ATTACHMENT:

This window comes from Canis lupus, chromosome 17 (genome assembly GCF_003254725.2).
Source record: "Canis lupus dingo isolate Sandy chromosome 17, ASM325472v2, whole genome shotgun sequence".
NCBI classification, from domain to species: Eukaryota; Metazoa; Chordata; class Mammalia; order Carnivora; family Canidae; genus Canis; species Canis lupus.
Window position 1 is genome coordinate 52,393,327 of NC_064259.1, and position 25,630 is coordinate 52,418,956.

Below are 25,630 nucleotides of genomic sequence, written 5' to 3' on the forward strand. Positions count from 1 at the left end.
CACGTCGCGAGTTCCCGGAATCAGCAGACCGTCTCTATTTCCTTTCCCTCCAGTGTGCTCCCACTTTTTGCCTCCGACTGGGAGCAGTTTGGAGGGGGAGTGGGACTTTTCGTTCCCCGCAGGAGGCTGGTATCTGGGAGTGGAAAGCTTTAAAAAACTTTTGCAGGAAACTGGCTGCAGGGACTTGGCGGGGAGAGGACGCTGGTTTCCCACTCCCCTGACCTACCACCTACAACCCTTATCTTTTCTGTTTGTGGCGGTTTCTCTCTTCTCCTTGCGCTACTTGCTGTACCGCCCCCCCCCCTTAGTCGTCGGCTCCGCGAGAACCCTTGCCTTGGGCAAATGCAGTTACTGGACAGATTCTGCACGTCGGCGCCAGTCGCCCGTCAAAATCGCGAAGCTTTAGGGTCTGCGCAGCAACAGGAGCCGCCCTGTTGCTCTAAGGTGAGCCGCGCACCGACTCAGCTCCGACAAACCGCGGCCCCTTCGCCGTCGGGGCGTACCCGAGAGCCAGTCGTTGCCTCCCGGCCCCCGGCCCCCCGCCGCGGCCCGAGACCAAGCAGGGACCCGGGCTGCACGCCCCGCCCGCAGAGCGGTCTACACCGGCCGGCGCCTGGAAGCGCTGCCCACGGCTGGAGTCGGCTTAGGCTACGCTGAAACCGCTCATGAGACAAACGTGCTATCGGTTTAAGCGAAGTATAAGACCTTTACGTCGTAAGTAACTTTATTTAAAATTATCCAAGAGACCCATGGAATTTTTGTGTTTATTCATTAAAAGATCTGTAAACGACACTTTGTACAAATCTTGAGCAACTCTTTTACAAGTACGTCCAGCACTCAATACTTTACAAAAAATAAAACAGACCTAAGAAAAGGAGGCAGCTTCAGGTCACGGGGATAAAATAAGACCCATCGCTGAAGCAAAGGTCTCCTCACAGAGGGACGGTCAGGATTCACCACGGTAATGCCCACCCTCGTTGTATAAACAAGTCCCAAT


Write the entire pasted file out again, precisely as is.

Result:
This window comes from Canis lupus, chromosome 17 (genome assembly GCF_003254725.2).
Source record: "Canis lupus dingo isolate Sandy chromosome 17, ASM325472v2, whole genome shotgun sequence".
NCBI classification, from domain to species: Eukaryota; Metazoa; Chordata; class Mammalia; order Carnivora; family Canidae; genus Canis; species Canis lupus.
Window position 1 is genome coordinate 52,393,327 of NC_064259.1, and position 25,630 is coordinate 52,418,956.

Below are 25,630 nucleotides of genomic sequence, written 5' to 3' on the forward strand. Positions count from 1 at the left end.
CACGTCGCGAGTTCCCGGAATCAGCAGACCGTCTCTATTTCCTTTCCCTCCAGTGTGCTCCCACTTTTTGCCTCCGACTGGGAGCAGTTTGGAGGGGGAGTGGGACTTTTCGTTCCCCGCAGGAGGCTGGTATCTGGGAGTGGAAAGCTTTAAAAAACTTTTGCAGGAAACTGGCTGCAGGGACTTGGCGGGGAGAGGACGCTGGTTTCCCACTCCCCTGACCTACCACCTACAACCCTTATCTTTTCTGTTTGTGGCGGTTTCTCTCTTCTCCTTGCGCTACTTGCTGTACCGCCCCCCCCCCTTAGTCGTCGGCTCCGCGAGAACCCTTGCCTTGGGCAAATGCAGTTACTGGACAGATTCTGCACGTCGGCGCCAGTCGCCCGTCAAAATCGCGAAGCTTTAGGGTCTGCGCAGCAACAGGAGCCGCCCTGTTGCTCTAAGGTGAGCCGCGCACCGACTCAGCTCCGACAAACCGCGGCCCCTTCGCCGTCGGGGCGTACCCGAGAGCCAGTCGTTGCCTCCCGGCCCCCGGCCCCCCGCCGCGGCCCGAGACCAAGCAGGGACCCGGGCTGCACGCCCCGCCCGCAGAGCGGTCTACACCGGCCGGCGCCTGGAAGCGCTGCCCACGGCTGGAGTCGGCTTAGGCTACGCTGAAACCGCTCATGAGACAAACGTGCTATCGGTTTAAGCGAAGTATAAGACCTTTACGTCGTAAGTAACTTTATTTAAAATTATCCAAGAGACCCATGGAATTTTTGTGTTTATTCATTAAAAGATCTGTAAACGACACTTTGTACAAATCTTGAGCAACTCTTTTACAAGTACGTCCAGCACTCAATACTTTACAAAAAATAAAACAGACCTAAGAAAAGGAGGCAGCTTCAGGTCACGGGGATAAAATAAGACCCATCGCTGAAGCAAAGGTCTCCTCACAGAGGGACGGTCAGGATTCACCACGGTAATGCCCACCCTCGTTGTATAAACAAGTCCCAAT